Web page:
There are many words that could be used to describe the ongoing issues that face the Steelers and contributed to their 27-24 overtime loss to the Dallas Cowboys. Two words however, stand out not just for this past game, but for much of the season as well: lackadaisical and lax.
Lackadaisical is an adjective meaning "without interest, vigor, or determination; listless, lethargic". For example: "Antonio Brown appeared lackadaisical given the way he failed to notice the punt was 17 yards short in the last two minutes of regulation".
Lax is an adjective meaning "lacking in rigor, strictness or firmness". For example: Todd Haley was extremely lax in his use of the running game against the Cowboys.
Many of the key Steelers have been in a lackadaisical mind set in four of their last five games. How else to explain the Steelers "coming out flat" against the Chargers and Browns (and before them the Chiefs)? How else to explain more than one player describing a lack of focus, a lack of attention or a lack of determination?
Tomlin brought in Todd Haley to design an offense that would maximize franchise quarterback Ben Roethlisberger's skill sets, but with a "Rooney suggested" emphasis on "running better".
And how well is that "running better" turning out? It's hard for the running game to be better, or even exist when the best back on the team is suspended and the designated lead running back only gets nine touches in an important game.
How else to describe Todd Haley's commitment to the running game against the Cowboys, other than lackadaisical? It seems almost as if while putting together the game plan, Haley thought to himself: "oh, tra la la la la, let's try a run just for fun".
The very first play of the game, Dwyer ran over the left tackle for six yards. He wouldn't touch the ball again until the eighth Steelers play, which came in the second series; Dwyer ran over the left tackle again for four yards but again wouldn't see the ball again until the third series, this time for no gain.
For the entire game, the Steelers only ran the ball 17 times, or barely 30 percent. It is hard to believe Haley felt the Steelers couldn't run on the Cowboys, because in the third quarter he called for Dwyer to run behind rookie RG David DeCastro from the one yard line when the Steelers needed a crucial touchdown to tie the score. If Haley had such concerns over their ability to run, why didn't he call for a fade route to Mike Wallace, even if just to make sure Wallace was paying attention?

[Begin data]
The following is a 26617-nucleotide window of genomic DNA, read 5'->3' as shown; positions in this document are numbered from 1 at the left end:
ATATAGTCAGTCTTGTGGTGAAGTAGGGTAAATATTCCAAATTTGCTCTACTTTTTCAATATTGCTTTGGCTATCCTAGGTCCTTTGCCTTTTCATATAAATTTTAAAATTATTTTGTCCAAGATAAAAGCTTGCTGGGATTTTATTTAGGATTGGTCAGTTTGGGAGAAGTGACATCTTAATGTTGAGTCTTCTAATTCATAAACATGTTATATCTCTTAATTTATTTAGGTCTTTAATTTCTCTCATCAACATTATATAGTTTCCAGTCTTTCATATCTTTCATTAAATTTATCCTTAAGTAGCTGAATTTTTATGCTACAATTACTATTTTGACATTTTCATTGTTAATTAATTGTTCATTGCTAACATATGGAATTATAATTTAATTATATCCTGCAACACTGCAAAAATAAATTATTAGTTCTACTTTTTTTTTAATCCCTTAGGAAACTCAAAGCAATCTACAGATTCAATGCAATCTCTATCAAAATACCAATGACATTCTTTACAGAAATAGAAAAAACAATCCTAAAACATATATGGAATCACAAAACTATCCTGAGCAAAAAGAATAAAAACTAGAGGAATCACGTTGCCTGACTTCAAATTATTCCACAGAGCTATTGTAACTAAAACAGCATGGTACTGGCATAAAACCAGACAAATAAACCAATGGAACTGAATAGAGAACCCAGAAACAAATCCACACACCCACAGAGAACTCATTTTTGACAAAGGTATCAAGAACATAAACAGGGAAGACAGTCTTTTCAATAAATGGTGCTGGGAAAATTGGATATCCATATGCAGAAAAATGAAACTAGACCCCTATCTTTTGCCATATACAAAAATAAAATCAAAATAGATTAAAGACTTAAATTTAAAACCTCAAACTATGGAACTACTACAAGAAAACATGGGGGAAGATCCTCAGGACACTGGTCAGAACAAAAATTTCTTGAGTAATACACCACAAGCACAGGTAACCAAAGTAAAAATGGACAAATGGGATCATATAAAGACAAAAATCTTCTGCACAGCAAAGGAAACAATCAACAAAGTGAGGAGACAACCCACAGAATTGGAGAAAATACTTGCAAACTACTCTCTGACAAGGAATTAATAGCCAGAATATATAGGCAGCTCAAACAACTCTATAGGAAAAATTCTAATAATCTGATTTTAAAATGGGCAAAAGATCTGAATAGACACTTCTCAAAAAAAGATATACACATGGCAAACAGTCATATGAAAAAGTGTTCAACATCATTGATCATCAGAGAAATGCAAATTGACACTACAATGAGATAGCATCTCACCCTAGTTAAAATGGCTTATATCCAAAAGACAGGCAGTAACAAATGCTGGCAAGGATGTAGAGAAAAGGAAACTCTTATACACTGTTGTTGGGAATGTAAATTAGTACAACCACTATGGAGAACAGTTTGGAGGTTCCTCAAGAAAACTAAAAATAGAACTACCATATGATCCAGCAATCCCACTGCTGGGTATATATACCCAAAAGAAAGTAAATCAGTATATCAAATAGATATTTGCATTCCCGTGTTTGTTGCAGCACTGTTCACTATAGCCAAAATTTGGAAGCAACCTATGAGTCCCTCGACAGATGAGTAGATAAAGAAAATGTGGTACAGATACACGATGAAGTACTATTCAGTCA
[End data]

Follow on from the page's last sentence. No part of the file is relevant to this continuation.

Two weeks ago Steelers WR Mike Wallace said: "When I don't get the ball for a certain amount of time, I lose focus sometimes. It hurts me when it's time for me to make a play,"
Last night, Steelers WR Antonio Brown was quoted as saying: "After the fumble, I got a little lax back there," Brown said.
How else other than lackadaisical can you describe the way Brown has been playing recently? Brown was referring to what he was doing just before Dallas' punt at the 2:11 mark in the fourth quarter, with the score tied and the Steelers' depleted secondary having forced the Cowboys to punt on from their own 17 yard line. Brown was back deep and allowed a 42 yard punt that hit on the Steelers 37, 17 yards in front of him, to bounce its way to him where he side-stepped and watched as the Cowboys downed it on the 20 yard line.
A 17 yard difference in field position in a tied game at the two minute warning in the fourth quarter; how much more of an important point in the game does Brown need to find himself before he's capable of not being "a little lax"? Couldn't he have day-dreamed about the touchdown he scored instead of the fumble he committed?
Lax is how Brown held the ball while returning a punt for 22 yards earlier in the fourth quarter, enabling the Cowboys to easily knock it loose and giving the Cowboys the ball on the Steelers 44 yard line, and ultimately resulting in them tying the score. Lax, as in holding it without firmness, his adherence to proper ball handling lacking in rigor (rigor: an inflexible adherence to something).
This, coming on the heels of last week's lapse where he failed to fall on a loose ball in the end zone and allowed the San Diego Chargers to fall on it for a touchdown.
Lackadaisical is also how best to describe Curtis Brown's obvious mindset after the Ravens game two weeks ago; it's a word he should have used to describe his lack of focus and lack of the proper "spirit" in preparing for the Chargers, who torched him so well.
And lax is a fine word to describe Mike Wallace, from his own confession of "losing focus" during a game. He just can't seem to manage a full 60 minutes of rigorous attention to the game. Wallace played fairly well against the Cowboys, four catches for 95 yards, especially his 60 yard catch setting up Dwyer's touchdown run. Sadly, such effort was for naught as he apparently lost focus again in overtime and only half-heartedly attempted to down Cowboys' LCB Brandon Carr after he intercepted Roethlisberger's slightly errant throw. Wallace hesitated a few too many crucial seconds, which allowed Carr to get to his feet and out-race (?) Wallace down the sideline. Of course, flinching away from a defender approaching from his right to block him didn't show much rigor on Wallace's part either.
This season is already being compared to the Steelers' 2009 fiasco of a year, where they lost five in a row and ultimately missed the playoffs. This year, their streak isn't five consecutive losses, but nonetheless it's four losses out of the last five games, and counting. And while the Steelers still remain mathematically in the hunt for a playoff position, and many fans are thinking "tra la la la la, what's one more loss?", what credible evidence do we have that the Steelers will overcome their listlessness and rediscover the vigor and determination they will need to manage to get to 9-7 and into the playoffs?